Good things come from this..Like I want to be a musician..I make up things inside my head an record them. Besides my stoyr, I belive it makes us a little more different..as there is not a such thing as normal.Think of it more as a gift. (:
- Amanda Kraft
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replied January 25th, 2012
wow stumbling on this forum was like i was reading myself! i am 44...always knew i had a problem with left and right!! directions!! complicated if its more than a few roads) maps are okay until you start driving and find that if you could only stand on your head to follow the road on the map it might work:)anything in 'unfamiliar territory' is like my brain enters a tornado!i try to explain to people that facts mean nothing at first, its feeling,totally VISUAL! until the visual connection is made it can be hopeless!eg. if i head up a street and the building is on my left, and for some reason i turn around and head down the street from a different angle im still feeling the building on my left when in fact it is now on the right ughhh! when its actually happening in traffic its real ,scary and very frustrating! but the most crushing thing is when people think you are dumb!!!!....if they could know how hard you are trying to overcome your disability they would be more understanding and patient and helpful!its amazing what a person struggling with these issues can achieve with the wind beneath their wings...some of us just flap our wings different but we can fly just as high <3
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replied April 27th, 2012
I don't know if this is too late, but i also have learning disability (dyslexia) and at the moment i have my learners. it just might take you a bit longer then everyone else to learn how to drive the right way. Smile
but don't worry you SHOULD be able to learn how to drive. it might just be more of a challenge! but a good and rewarding challenge as well. you will feel good once you've passed the test and you've gotten your P's or whatever the rule is over in your country (i live in australia) so i'm on my learners at the moment.
anyway i hope this HELPS! let me know if you have anymore questions Smile
i'm happy to help xx
take care
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replied June 19th, 2012
I have never been diagnosed with dyscalculia, but I have almost all of the symptoms. What my eyes see and what I read outloud (concerning numbers) are almost always two different things. I have no sense of direction at all, I can barely keep my left and right straight. I just got my license a couple months ago, so yes it is possible to get it, and it should not stop you. However, it can be really difficult sometimes with finding your way around. I don't know if you have this problem but mine is that I know where I am and I know where I need to go, but I can't connect the two points. I find it extremely hard to figure out what roads are where and how they all connect, so everytime before I leave my garage I sit there and think first "what side of town am I going to?" Then when I figure that out I try as hard as I can to mentally take myself throughout the route I need to go (I can get out of my neighborhood but after that it gets more difficult). Then I just take on the route little by little trying to put little pieces together with the couple of roads that I do know of. And as far as signs go with the exit numbers and whatnot I found it is best to have someone write it down on a piece of paper and just when I become unsure of the number, just try to focus on them and match them with the numbers on the signs. Overall, you may face some challenges such as the ones I described, but it is not enough to stop you from being able to drive. Just keep calm and take it one step at a time.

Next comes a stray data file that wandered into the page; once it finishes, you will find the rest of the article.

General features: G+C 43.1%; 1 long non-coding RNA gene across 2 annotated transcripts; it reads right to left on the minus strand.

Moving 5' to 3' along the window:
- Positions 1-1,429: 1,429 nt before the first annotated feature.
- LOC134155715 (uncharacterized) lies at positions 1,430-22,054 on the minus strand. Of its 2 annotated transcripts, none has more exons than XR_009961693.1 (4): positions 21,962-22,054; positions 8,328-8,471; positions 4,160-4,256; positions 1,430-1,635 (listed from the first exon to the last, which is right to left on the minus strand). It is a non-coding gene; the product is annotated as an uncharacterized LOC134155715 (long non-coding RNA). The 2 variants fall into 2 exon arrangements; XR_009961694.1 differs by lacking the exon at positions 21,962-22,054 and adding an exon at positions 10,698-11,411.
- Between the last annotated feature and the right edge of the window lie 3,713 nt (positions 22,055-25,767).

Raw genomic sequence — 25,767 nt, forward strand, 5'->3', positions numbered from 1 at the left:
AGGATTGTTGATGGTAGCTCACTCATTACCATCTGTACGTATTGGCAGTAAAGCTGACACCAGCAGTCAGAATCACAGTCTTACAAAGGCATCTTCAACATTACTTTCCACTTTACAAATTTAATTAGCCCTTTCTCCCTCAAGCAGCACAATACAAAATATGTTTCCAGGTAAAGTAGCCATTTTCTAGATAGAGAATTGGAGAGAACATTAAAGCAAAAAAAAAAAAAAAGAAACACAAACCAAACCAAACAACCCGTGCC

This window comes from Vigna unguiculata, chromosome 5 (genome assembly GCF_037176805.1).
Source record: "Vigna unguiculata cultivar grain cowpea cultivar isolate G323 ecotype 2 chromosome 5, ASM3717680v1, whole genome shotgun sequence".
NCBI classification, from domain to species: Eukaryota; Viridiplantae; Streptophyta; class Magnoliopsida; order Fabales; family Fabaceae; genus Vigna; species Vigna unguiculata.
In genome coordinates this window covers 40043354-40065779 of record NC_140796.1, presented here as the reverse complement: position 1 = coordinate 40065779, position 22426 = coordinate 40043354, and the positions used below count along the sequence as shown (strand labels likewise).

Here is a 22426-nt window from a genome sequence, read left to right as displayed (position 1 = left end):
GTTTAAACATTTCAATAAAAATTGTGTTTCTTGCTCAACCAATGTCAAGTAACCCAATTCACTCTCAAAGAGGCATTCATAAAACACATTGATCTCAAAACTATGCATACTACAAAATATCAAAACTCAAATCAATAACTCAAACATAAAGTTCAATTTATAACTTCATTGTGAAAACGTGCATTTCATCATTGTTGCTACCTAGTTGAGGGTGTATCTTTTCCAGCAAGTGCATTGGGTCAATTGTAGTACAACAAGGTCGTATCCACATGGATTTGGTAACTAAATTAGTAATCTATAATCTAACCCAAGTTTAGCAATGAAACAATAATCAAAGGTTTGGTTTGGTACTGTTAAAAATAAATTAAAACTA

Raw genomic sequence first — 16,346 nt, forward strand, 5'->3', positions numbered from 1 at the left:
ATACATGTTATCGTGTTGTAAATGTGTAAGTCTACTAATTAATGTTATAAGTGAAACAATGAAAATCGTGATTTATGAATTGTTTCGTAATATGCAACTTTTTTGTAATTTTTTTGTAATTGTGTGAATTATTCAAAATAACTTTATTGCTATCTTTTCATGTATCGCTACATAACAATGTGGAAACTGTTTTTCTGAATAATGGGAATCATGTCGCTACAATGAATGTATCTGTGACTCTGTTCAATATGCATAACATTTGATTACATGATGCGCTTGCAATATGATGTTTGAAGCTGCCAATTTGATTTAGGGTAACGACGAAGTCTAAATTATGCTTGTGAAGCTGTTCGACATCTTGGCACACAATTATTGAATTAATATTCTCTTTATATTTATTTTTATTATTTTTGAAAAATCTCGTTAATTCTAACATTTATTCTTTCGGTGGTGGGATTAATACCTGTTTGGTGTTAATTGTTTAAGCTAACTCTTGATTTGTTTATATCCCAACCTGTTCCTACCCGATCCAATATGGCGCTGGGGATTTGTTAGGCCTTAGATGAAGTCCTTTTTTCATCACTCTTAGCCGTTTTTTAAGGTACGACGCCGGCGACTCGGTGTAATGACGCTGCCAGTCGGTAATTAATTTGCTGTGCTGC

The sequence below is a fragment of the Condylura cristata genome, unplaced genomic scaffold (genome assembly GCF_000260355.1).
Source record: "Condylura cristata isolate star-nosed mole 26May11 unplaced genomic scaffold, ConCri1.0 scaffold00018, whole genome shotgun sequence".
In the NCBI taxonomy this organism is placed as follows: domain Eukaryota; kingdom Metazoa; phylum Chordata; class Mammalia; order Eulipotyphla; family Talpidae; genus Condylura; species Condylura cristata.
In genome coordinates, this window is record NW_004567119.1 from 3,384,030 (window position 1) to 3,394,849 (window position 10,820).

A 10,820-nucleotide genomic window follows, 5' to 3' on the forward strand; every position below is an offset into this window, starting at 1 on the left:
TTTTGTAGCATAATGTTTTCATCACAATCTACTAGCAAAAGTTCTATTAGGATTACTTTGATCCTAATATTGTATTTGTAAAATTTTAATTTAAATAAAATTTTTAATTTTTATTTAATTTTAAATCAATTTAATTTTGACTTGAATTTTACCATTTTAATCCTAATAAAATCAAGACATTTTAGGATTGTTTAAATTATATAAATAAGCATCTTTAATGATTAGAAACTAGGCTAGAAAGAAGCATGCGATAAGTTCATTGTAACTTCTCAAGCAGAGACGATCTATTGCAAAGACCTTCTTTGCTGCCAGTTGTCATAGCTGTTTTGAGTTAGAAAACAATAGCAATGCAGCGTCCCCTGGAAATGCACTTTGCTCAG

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replied September 8th, 2013
Dyscalculia and computers/IT skills??
For a long time I suspected I was Dyscalculic but having read all these stories, and other experiences throughout my life, I'm convinced. I don't have much trouble with right/left but have absolutely no sense of direction, even when I've been to the same places lots of times. The numbers problem is the worst but I now wonder if there's any link with using computers? I can't find any evidence but I'm incredibly slow to grasp the simplest things and will forget them the next day. I seem to lack the ability to process anything remotely technical and get the same panicky feeling as if I were asked to do a mathematical calculation. Does anybody have any information on this. It would be a relief to hear of a link, otherwise I'll carry on believing I'm stupid!!!
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replied October 9th, 2013
I have the exact same problem with math AND technology that you just mentioned, I know how you feel. I also forget simple tasks easily. Sad
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replied September 27th, 2017
I have dyscalculia. The biggest problem I have with driving is that my brain can't handle too much spatial or visual information. Specifically, I can't focus on the usual things (the road, the traffic around me, etc.) & in addition to that try to look for a particular street or address too, especially in an unfamiliar area. My brain will focus on looking for the street & ignore the red light, stop sign, car in front me, etc. I have been in 2 car accidents because of this, but now that I know I have dyscalculia & am aware of how it affects driving, it hasn't happened again. Using GPS has also helped, although I read that relying solely on GPS all the time will actually make the problem worse, causing the part of the brain that deals with navigation/direction to atrophy from under-use.